Name:  –
First Date: 2015/04/21
Points: 393
P1: 4.42
P1 error: 0.01
Max. Ampl.: 1.07

 

IAC80 telescope

Observatorio del Teide, IAC

EURONEAR

(624) Hektor

Number: 624
Designation:-
Name:  Hektor
First Date: 2019/08/28
Points: 224
P1: 6.924
P1 error: 0.001
Max. Ampl.: 0.16

 

 

First Date: 2019/09/05
Points: 80
P1: 6.92
P1 error: 0.01
Max. Ampl.: 0.14

 

 

 

Hektor star occultation: 2019/08/28

Troyan asteroid

(293054) 2006 WO127

Number: 293054
Designation: 2006 WP127
Name:  –
First Date: 2019/07/19
Points: 398
P1: 5.9659
P1 error: 0.0001
Max. Ampl.: 0.25

 

Lightcurve from Isaac Aznar Observatory  and TAR2 telescope (IAC-Solar System Group).

(455432) 2003 RP8

Number: 455432
Designation: 2003 RP8
Name:  –
First Date: 2019/07/27
Points: 228
P1: 2.289
P1 error: 0.004
Max. Ampl.: 0.42

 

Lightcurve from POP Observatory and TAR2 telescope (IAC-Solar System Group).

(12538) 1998 OH

Number: 12538
Designation: 1998 OH
Name:  –
First Date: 2019/07/10
Points: 81
P1: 2.58
P1 error: 0.01
Max. Ampl.: 0.15

 

Lightcurve from TAR2 telescope (IAC-Solar System Group) and APT-Observatories Group.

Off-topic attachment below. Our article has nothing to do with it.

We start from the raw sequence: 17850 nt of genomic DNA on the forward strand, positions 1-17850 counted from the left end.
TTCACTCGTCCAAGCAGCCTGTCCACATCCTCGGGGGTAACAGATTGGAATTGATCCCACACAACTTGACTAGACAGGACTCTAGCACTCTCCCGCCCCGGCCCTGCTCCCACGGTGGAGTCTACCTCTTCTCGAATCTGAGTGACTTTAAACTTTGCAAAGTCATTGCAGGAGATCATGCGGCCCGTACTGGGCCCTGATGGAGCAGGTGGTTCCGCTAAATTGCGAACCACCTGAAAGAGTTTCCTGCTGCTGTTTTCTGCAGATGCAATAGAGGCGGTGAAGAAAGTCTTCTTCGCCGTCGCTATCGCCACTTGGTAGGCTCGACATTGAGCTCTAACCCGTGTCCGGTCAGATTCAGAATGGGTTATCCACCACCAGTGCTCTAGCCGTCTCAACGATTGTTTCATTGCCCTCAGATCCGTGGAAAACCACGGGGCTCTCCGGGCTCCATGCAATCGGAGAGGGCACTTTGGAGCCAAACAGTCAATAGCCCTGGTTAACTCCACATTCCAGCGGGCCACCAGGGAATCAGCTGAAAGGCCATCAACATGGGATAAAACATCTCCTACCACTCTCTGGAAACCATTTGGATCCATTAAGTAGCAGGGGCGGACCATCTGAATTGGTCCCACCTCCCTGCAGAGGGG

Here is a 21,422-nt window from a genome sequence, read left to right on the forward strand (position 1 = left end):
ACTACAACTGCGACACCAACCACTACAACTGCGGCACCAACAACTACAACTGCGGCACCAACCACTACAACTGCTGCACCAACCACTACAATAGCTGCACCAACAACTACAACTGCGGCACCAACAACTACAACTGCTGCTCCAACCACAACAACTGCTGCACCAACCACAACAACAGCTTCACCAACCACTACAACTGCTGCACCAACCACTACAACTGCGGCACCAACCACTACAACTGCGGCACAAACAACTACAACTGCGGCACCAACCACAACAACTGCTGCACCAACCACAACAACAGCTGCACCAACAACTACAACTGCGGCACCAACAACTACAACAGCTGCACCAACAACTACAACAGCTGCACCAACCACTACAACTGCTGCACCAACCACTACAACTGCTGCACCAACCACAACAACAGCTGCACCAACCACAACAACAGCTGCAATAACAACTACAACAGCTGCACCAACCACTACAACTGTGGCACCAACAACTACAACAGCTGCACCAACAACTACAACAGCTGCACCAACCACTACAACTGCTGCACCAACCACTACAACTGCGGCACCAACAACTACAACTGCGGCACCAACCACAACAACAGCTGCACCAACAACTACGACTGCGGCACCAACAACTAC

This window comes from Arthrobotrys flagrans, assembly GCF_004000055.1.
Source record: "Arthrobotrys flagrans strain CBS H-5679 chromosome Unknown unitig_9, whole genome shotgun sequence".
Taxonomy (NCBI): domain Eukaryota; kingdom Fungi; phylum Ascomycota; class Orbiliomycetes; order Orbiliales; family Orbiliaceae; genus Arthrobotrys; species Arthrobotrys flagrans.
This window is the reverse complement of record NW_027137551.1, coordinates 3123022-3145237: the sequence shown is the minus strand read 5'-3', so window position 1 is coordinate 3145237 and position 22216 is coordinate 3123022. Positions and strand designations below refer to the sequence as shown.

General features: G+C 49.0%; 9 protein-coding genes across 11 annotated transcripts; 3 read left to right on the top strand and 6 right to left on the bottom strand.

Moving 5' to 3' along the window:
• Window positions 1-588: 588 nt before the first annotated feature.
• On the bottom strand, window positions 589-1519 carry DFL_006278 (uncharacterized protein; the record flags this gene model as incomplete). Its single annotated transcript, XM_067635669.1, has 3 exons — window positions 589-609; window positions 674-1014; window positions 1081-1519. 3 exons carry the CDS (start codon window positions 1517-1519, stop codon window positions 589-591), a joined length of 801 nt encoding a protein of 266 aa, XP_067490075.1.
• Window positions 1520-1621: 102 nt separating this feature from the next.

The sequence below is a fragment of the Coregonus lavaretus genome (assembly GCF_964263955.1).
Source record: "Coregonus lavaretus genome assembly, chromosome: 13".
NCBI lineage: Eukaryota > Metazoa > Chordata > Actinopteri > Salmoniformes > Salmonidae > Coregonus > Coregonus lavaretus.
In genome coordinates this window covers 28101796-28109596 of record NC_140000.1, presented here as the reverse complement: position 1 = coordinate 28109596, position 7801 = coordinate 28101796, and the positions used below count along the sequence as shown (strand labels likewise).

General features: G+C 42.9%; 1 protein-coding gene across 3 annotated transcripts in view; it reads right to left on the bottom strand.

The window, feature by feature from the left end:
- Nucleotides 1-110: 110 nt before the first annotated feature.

(453778) 2011 JK

Number: 453778
Designation: 2011 JK
Name:  –
First Date: 2019/06/07
Points: 158
P1: 2.578
P1 error: 0.003
Max. Ampl.: 0.14

 

Lightcurve from Isaac Aznar Observatory and TAR2 telescope (IAC, Solar System Group).

(355256) 2007 KN4

Number: 355256
Designation: 2007 KN4
Name:  –
First Date: 2019/04/27
Points: 516
P1: 7.142
P1 error: 0.001
Max. Ampl.: 0.35

 

Lightcurve from Isaac Aznar Observatory and TAR2 telescope (IAC, Solar System Group).

Asteroid pairs: a complex picture

 

In the main belt of asteroids, there exist pairs of asteroids that are on highly similar heliocentric orbits. They were discovered by Vokrouhlický and Nesvorný (2008) who showed that the asteroid pairs cannot be random coincidences of unrelated asteroids from the local asteroid population, but most of them must be genetically related pairs.

Being motivated by the progress in our knowledge and understanding of asteroid pairs, we underwent a thorough photometric study of a sample of nearly 100 asteroid pairs.

http://aptog.com/wp-content/uploads/2019/07/astpairscomplex_Icarus_333_pp429_463.pdf